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The Best Used Cars Make The Best New Cars

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On: Thu, Apr 15, 2010 at 3:09PM | By: Lou Ruggieri


The Best Used Cars Make The Best New Cars

So your tired old clunker has finally clunked for the last time. But it did manage to keep going long enough to miss cashing in on Obama’s offer, and now you think you’re stuck. Or perhaps you actually are stuck on the side of the road, in which case may I suggest calling for some immediate assistance and then getting back to AutoShopper.com?

There is good news and bad news about your current predicament. The bad news is that we can’t help you fix your car at this very moment. But, the good news is that you might be passing one of those silly new car buyers in the very near future. Even more good news is that you might just be driving something with a lot more cachet, class, and horsepower. 

You might be wondering just how this could possibly come to pass? Well, despite popular belief, the answer is not the Publisher’s Clearing House or any special Powerball lottery numbers. All you need to do is trade in the old idea that newer is always better. The last two decades have been the Golden Age of automobiles. There’s a slight chance it may continue for the next few years, but with a questionable economy and pressure to increase gas mileage, not to mention the sky-rocketing price of fuel, it seems the best days are indeed behind us. So let’s keep the idea of ‘The Modern Golden Age’ between the years of 1990-2010. Some of the fastest, most luxurious, and most lusted after cars were created within this small 20 year window. The best part is that aside from a few exotics, special editions, and one-offs that were bought and still have about 15 miles on them, almost all of the cars from that time period have lost a considerable amount of their original sticker price.

Now, obviously it’s probably not news to you that typically used cars are cheaper than new cars. But does this mean that you should buy your dream 1989.5 Lamborghini Countach with 250,000 miles on it? No, but you might not believe what you can do with that same (or less) new car money. Not a believer? Okay, let’s put it to the test.

The most popular car in the United States in the month of February 2010 was the Honda Accord, which has an MSPR of anywhere from $21,055 - $29,305. So we’ll figure right down the middle and say you can get a loan for about $25,000. The average Accord buyer may be vastly different from person to person, but a Honda Accord says a few things right off the bat about the potential buyer. He/she is looking for: 1) practicality (in both gas mileage and price), 2) safety, 3) potentially hauling a family. However, what we can't discern is whether or not this is the car the buyer truly wanted. Is it possible this could have just been the ‘logical’ choice due to the lack of options in the sub-30 grand new car market? More than a few potential buyers may not have been aware of exactly what else is out there with $25,000 to spend.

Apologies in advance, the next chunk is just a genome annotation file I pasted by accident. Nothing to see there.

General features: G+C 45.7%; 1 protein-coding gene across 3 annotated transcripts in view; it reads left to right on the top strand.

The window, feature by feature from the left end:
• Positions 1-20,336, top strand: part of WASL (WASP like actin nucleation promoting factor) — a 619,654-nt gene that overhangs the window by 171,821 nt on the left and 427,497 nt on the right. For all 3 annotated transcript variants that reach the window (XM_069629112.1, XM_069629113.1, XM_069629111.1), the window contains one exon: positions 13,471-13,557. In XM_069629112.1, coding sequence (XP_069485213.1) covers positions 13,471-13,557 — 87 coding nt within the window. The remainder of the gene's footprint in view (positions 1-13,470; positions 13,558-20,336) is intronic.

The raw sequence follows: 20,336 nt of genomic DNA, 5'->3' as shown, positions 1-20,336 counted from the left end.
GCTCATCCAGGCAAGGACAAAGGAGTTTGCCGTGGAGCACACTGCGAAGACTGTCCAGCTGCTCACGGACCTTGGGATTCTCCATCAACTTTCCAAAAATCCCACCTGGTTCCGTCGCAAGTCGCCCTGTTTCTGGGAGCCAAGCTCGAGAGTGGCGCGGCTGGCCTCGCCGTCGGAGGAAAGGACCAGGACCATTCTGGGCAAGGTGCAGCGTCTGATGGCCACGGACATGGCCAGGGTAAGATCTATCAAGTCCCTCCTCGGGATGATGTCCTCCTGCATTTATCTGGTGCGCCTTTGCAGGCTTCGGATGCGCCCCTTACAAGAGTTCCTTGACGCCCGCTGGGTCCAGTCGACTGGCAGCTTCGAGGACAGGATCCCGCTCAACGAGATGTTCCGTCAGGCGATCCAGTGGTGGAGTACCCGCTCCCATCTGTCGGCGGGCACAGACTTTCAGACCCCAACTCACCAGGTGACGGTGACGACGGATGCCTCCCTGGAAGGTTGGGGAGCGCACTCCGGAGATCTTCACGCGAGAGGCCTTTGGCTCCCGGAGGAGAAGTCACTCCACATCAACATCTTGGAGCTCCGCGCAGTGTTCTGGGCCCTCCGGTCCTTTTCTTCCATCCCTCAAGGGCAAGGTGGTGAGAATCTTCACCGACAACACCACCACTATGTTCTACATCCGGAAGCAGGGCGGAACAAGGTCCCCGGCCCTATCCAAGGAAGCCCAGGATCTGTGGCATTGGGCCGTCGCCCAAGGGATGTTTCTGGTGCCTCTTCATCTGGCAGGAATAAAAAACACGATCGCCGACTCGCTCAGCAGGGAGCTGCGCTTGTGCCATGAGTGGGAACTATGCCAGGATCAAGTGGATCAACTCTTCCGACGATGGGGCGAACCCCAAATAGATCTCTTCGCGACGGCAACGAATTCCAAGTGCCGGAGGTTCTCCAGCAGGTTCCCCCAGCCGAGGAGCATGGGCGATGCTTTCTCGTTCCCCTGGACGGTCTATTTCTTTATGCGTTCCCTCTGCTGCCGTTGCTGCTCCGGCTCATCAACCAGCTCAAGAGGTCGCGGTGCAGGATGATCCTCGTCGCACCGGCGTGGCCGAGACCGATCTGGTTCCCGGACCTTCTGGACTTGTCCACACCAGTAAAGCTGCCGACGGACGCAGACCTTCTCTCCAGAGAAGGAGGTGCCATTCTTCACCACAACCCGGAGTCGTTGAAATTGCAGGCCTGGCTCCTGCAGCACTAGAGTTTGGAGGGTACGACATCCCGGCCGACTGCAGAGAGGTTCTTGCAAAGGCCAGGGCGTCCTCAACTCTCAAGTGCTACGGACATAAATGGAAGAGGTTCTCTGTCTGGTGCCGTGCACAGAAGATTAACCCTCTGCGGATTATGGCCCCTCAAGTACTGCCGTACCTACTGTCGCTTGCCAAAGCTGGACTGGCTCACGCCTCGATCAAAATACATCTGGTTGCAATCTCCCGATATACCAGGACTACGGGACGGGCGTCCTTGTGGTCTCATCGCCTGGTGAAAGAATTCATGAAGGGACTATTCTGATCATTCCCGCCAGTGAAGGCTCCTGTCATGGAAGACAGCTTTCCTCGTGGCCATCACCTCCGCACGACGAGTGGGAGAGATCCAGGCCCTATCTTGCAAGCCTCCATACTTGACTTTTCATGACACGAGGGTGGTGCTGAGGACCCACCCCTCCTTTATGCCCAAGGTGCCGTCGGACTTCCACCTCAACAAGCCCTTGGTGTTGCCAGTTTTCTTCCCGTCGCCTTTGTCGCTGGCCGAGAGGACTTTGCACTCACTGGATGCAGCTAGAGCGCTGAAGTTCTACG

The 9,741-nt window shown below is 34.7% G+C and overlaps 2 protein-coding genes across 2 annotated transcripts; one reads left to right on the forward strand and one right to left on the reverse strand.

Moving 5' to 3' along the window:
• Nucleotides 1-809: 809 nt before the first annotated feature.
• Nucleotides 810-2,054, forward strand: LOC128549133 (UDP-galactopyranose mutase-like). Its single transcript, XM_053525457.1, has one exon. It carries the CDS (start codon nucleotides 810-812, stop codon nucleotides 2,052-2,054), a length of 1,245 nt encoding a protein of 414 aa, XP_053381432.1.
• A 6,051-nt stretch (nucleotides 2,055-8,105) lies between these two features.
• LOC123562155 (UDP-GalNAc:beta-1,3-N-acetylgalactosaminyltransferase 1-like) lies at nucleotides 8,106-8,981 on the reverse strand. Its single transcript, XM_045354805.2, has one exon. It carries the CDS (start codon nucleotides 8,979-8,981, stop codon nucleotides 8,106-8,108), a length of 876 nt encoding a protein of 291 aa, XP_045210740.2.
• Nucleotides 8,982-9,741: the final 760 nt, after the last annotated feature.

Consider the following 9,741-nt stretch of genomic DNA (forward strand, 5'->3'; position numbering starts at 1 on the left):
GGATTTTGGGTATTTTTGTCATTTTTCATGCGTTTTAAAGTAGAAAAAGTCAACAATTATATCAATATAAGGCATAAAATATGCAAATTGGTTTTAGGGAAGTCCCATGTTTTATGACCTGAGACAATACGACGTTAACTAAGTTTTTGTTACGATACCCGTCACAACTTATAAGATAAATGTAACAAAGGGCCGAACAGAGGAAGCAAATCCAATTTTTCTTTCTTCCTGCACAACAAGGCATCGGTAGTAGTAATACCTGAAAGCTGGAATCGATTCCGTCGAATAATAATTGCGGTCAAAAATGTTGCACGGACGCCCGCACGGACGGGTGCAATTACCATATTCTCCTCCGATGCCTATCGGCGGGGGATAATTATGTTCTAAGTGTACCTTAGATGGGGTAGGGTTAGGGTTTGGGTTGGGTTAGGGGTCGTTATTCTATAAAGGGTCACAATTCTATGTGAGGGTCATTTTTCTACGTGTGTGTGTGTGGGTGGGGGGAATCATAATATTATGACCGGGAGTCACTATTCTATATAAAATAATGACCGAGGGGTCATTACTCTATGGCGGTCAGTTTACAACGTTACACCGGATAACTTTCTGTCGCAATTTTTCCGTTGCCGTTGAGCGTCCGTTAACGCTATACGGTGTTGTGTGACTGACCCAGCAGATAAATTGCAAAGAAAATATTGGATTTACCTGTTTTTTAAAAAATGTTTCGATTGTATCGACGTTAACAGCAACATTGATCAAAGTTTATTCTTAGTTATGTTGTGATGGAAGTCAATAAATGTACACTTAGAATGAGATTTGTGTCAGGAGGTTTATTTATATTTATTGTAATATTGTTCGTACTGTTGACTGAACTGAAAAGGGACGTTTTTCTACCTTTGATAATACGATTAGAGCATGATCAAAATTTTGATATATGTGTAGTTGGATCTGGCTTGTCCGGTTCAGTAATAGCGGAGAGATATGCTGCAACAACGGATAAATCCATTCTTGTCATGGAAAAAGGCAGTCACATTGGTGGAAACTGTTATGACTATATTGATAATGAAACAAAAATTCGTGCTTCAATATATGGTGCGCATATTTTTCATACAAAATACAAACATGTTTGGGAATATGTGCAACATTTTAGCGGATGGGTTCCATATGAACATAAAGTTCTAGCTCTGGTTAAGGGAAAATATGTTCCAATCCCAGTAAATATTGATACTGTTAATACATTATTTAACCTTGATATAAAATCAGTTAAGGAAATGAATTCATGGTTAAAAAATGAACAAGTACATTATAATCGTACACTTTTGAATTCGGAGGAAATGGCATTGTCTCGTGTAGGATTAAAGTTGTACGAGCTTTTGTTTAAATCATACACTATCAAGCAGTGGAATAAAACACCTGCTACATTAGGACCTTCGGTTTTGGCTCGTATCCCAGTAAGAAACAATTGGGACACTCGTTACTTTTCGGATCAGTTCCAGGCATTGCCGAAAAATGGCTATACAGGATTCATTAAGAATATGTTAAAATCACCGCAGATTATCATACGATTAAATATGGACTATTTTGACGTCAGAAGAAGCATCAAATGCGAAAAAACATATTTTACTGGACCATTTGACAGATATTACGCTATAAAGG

The following is just a handful of choices and genres of automobile you might not have known are options to that brand new Accord:

Sporty:

2006 Mustang GT Convertible – 8-cyl, auto with 22,494 miles. $21,990



2004 Chevrolet Corvette – 8-cyl, 6-spd with 40,311 miles. $24,900



2006 Nissan 350Z Convertible – 6-cyl, 6-spd with 15,380 miles. $21,999



SUV/Truck:

2006 Nissan Murano SL AWD – 6-cyl, auto with 36,798 miles. $17,990



2006 Ford Explorer XLT 4x4 – 6-cyl, auto with 50,231 miles. $16,990



2008 Hummer H3 – 5-cyl, auto with 24,535 miles. $23,995



Family Hauler:

2009 Chevy Malibu LT – 4-cyl, auto with 34,171 miles. $15,995



2007 VW Passat – 4-cyl, auto with 31,611 miles. $14,988



2004 BMW 530i – 6-cyl auto with 49,135 miles. $22,995


Those are just some of the options that are out there, all for around the same money. Now, I can already hear you griping to the computer, “Oh yeah, anyone can find one or two good deals if they look long enough.” Wrong. Where can magic deals like these come from? Every one of them was in the latest edition of your local Auto Shopper. All you have to do is keep a keen eye peeled for a good car at a better price.

There are only a few words of advice I will give you before you go out and throw down the most money you can afford for the nicest car out there. A Certified Used Car will usually cost a little bit extra, but it makes up for the extra money by being put through a safety checklist and typically coming with a longer warranty than non-certified cars (each dealership is different, so ask just to be sure). Also, know the replacement costs and MPG of what you are (literally) getting yourself into. Just because you can afford a used Ferrari doesn’t mean you can afford to maintain it.

Remember, the more informed you are, the better your chances are of making a good decision. So with that said, hopefully you can take that $25,000 of new Accord money and go find a used car that just might strike a more attractive chord with your wallet and your inner enthusiast.




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